Mount Wilson Observatory

Mount Wilson Observatory opened in 1904, and for most of the first half of the 20th century, it became a home for the biggest telescopes and a destination for the world’s best scientists.

huntington.org

Harlow Shapley, Edwin Hubble and Albert Michelson were just a few of the scientists who worked out of the observatory, making discoveries that would change astronomy.

Mount Wilson Observatory is open daily between March 30 and December 1 and docent-led tours are held twice-daily on Saturdays and Sundays.

Here’s why and how you can visit Mount Wilson Observatory:

1. MOUNT WILSON’S FOUNDER, GEORGE ELLERY HALE WAS ONE OF THE MOST FAMOUS SCIENTISTS OF HIS ERA

He was one of the most famous scientists of his time and went on to play a huge role in both astronomy and Southern California history. Mount Wilson’s popularity led to the founding of Griffith Observatory. Hale made several discoveries about the sun.

astro.umontreal.ca

2. FOR THE FIRST HALF OF THE 20TH CENTURY, MOUNT WILSON WAS A DESTINATION FOR SCIENTISTS AND TOURISTS

Mount Wilson was a destination for scientists. Albert Einstein visited the observatory several times. Amongst the scientists who worked out of Mount Wilson was Margaret Harwood, who in 1923 became the first woman permitted to use the facility.

3. MOUNT WILSON’S TELESCOPES HELPED ASTRONOMERS UNDERSTAND OUR PLACE IN THE UNIVERSE

Harlow Shapley was at Mount Wilson when he figured out the size of the Milky Way. In doing that he showed that our solar system wasn’t at the center of the galaxy. Edwin Hubble made his own discoveries, leading to his calculation of the distance to Andromeda.

4. SCIENCE IS STILL HAPPENING AT MOUNT WILSON

The introduction of the 200-inch telescope at Palomar in 1948 led astronomers further south in California. Georgia State University has an array of six CHARA (Center for High Angular Resolution Astronomy) telescopes here, which they use for a variety of projects in their study of the sky.

5. THE 60-INCH AND 100-INCH TELESCOPES ARE AVAILABLE FOR THE PUBLIC

The 60-inch and 100-inch telescopes are so named for the diameter of the mirrors that are used to reflect the sky.

There are a few ways that people can peer through these telescopes. One is by attending the monthly Saturday lectures, which often conclude with time at the telescopes. You can also get a group together to reserve a night session inside either the 60-inch or 100-inch telescope dome. A third option is to attend one of the public ticket nights that are held throughout the year – you buy a ticket just for yourself and view with a group.

6. THERE’S A MINI-MUSEUM INSIDE THE 100-INCH TELESCOPE DOME

You’ll find Mount Wilson Observatory’s main museum, the Astronomical Museum, located outside of the auditorium. Amongst the items here are facsimiles of correspondence between Hale and luminaries like Nikola Tesla and Albert Einstein. There’s also an adjunct museum that’s tucked into the bottom level of the 100-inch Telescope Dome.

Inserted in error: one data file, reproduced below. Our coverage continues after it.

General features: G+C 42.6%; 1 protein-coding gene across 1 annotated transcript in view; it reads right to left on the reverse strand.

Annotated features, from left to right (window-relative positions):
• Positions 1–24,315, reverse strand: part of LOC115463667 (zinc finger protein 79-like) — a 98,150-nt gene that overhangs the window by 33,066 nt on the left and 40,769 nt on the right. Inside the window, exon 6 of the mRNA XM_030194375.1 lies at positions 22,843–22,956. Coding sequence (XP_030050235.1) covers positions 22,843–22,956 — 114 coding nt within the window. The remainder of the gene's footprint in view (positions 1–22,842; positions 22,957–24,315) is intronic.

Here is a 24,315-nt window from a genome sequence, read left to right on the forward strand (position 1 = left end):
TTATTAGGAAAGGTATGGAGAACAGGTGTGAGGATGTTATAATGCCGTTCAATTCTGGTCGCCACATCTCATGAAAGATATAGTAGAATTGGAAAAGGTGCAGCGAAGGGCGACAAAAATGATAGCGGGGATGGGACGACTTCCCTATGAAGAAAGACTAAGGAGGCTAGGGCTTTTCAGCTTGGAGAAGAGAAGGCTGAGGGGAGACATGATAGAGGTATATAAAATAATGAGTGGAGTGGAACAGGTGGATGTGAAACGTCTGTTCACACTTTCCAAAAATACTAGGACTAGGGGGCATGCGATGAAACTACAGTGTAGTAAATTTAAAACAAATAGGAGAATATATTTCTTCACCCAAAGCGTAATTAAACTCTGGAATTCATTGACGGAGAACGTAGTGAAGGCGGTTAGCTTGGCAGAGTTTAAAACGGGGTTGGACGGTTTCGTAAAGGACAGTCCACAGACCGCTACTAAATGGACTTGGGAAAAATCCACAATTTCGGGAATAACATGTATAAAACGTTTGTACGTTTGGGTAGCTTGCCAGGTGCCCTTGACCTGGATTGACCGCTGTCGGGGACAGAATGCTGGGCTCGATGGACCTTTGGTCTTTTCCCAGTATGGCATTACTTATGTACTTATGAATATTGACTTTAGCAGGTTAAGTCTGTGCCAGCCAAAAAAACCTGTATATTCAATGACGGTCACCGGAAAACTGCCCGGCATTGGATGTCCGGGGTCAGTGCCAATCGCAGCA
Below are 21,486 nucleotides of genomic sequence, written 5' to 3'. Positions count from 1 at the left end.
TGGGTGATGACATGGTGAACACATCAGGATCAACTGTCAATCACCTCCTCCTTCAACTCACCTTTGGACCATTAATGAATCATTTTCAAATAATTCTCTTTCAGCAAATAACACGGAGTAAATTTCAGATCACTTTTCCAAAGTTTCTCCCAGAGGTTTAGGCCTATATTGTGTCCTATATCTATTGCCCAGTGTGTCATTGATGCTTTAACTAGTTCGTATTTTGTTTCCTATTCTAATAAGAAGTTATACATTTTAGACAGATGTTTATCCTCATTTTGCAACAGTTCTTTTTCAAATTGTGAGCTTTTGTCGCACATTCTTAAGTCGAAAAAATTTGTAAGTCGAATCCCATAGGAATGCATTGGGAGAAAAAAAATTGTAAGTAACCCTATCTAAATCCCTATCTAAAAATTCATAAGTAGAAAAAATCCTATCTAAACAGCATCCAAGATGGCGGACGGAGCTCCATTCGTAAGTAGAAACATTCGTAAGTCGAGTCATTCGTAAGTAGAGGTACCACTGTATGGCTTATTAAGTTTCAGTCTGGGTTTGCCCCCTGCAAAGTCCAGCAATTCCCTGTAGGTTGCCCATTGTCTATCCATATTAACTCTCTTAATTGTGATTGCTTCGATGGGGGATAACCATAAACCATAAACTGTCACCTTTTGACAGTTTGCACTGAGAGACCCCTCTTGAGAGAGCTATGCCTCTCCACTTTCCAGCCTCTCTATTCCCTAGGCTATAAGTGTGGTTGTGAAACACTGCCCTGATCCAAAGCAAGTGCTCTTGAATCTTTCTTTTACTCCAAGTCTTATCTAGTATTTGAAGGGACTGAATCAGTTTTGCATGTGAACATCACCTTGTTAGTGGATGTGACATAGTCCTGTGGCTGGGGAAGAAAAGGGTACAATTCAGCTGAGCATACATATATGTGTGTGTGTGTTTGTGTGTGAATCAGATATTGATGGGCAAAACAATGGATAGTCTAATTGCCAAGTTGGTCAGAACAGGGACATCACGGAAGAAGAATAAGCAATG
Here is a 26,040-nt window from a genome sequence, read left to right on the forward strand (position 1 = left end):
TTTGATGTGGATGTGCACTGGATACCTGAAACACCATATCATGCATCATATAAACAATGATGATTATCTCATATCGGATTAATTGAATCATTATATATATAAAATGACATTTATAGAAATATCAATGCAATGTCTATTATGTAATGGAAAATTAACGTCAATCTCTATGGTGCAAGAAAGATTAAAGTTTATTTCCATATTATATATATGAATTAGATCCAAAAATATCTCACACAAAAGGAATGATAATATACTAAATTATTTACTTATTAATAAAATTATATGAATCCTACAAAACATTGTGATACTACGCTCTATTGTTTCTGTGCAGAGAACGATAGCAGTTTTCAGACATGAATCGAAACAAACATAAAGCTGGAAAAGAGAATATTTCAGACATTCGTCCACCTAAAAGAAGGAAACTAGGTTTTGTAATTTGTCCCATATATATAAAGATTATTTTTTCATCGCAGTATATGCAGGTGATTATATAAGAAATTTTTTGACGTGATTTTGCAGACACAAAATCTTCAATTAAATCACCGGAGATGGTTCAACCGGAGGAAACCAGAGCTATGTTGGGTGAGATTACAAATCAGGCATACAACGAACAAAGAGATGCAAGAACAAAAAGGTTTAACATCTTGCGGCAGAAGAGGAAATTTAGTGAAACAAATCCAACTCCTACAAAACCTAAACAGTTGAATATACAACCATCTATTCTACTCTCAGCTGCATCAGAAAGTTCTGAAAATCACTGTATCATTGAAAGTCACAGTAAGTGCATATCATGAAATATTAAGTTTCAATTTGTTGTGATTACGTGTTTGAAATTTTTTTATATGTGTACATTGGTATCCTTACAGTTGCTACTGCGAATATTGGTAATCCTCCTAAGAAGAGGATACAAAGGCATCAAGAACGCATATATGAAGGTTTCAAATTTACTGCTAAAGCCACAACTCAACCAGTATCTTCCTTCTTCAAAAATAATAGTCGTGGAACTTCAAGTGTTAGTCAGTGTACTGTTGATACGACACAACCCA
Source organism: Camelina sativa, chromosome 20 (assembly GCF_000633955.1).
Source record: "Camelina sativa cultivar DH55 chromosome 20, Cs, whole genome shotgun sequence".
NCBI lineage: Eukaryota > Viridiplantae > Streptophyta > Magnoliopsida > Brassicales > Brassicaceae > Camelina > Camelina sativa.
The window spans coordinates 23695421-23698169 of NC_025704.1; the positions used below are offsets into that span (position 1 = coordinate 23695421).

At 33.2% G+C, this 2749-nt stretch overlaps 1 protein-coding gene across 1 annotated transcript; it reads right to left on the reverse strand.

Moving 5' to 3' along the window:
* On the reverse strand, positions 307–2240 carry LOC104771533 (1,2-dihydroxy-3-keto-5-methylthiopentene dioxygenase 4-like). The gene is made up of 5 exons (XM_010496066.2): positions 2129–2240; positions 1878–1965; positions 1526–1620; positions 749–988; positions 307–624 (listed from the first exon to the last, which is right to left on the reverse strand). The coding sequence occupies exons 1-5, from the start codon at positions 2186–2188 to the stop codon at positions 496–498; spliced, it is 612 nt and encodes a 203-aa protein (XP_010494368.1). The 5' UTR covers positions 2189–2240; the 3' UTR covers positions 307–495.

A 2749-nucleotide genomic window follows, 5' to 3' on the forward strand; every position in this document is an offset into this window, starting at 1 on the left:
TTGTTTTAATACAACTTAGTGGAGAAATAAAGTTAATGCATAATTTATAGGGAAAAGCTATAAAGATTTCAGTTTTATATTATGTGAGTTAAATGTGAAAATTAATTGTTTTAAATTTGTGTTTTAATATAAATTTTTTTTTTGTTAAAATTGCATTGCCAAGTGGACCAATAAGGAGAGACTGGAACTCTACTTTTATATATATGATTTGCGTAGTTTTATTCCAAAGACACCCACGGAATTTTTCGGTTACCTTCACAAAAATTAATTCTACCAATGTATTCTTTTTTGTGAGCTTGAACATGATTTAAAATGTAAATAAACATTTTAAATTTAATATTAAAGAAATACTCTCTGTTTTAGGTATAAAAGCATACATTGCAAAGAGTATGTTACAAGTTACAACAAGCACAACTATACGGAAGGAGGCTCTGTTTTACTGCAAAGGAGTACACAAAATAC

7. THERE’S AN ILLUSION WAITING FOR YOU IN THE 100-INCH TELESCOPE

The 100-inch telescope dome rotates and sometimes – maybe if you’re here for a concert or a school field trip – someone will rotate it while you’re inside. If this happens, you might scratch your head and wonder, is the center of the room turning or are you?

8. MOUNT WILSON HOSTS MONTHLY TALKS AND A CONCERT SERIES

The observatory’s monthly Saturday evening lecture series takes place in the auditorium beginning at 5:30 p.m. After that, guests will have the chance to view the sky through either 60-inch or 100-inch telescope until about midnight. Capacity is limited to 250 people and, with tickets priced at $25, the talks tend to sell out.

Mount Wilson hosts a concert series on the second Sunday of the month featuring two afternoon performances (3 p.m. and 5 p.m.) inside the 100-inch telescope dome. Tickets are $50.

9. WHEN VISITING, KEEP UP-TO-DATE ON THE WEATHER

Mount Wilson’s website provides information on road closures and various links to keep tabs on weather conditions for your trip.

10. PLAN TO SPEND AN AFTERNOON HERE

Public tours are estimated to last up to two hours and those are available at 11:30 a.m. and 1 p.m. during the regular season for $13-15 per person. To visit at your leisure, you can take a self-guided tour using a brochure that’s available to download on the Mount Wilson website. For food, the Cosmic Cafe is open from 10 a.m. to 5 p.m. on Saturdays and Sundays during the regular season.

Phone: +16264409016
E-mail: [email protected]
Location:

Source: discoverlosangeles.com

L.A. Infused
All The Best Things To Do In Los Angeles! At least three times each day we say out loud "I love this city!" LAinfused.com is built on our love of LA and our absolute fear of missing out on all of the cool things to do here! When you’re looking for things to do in Los Angeles, this is your place.
RELATED ARTICLES

What's Hot

We Love Los Angeles! (exit)

We ❤️ Los Angeles!

Subscribe to our newsletter for news and special offers on things to eat, drink, see, and do in LosAngeles!

Don't worry, we won't sell your info to anyone or bombard your inbox with stuff you don't want. We want you to like us!

We Love Los Angeles!

We ❤️ Los Angeles!

Subscribe to our newsletter for news and special offers on things to eat, drink, see, and do in LosAngeles!

Don't worry, we won't sell your info to anyone or bombard your inbox with stuff you don't want. We want you to like us!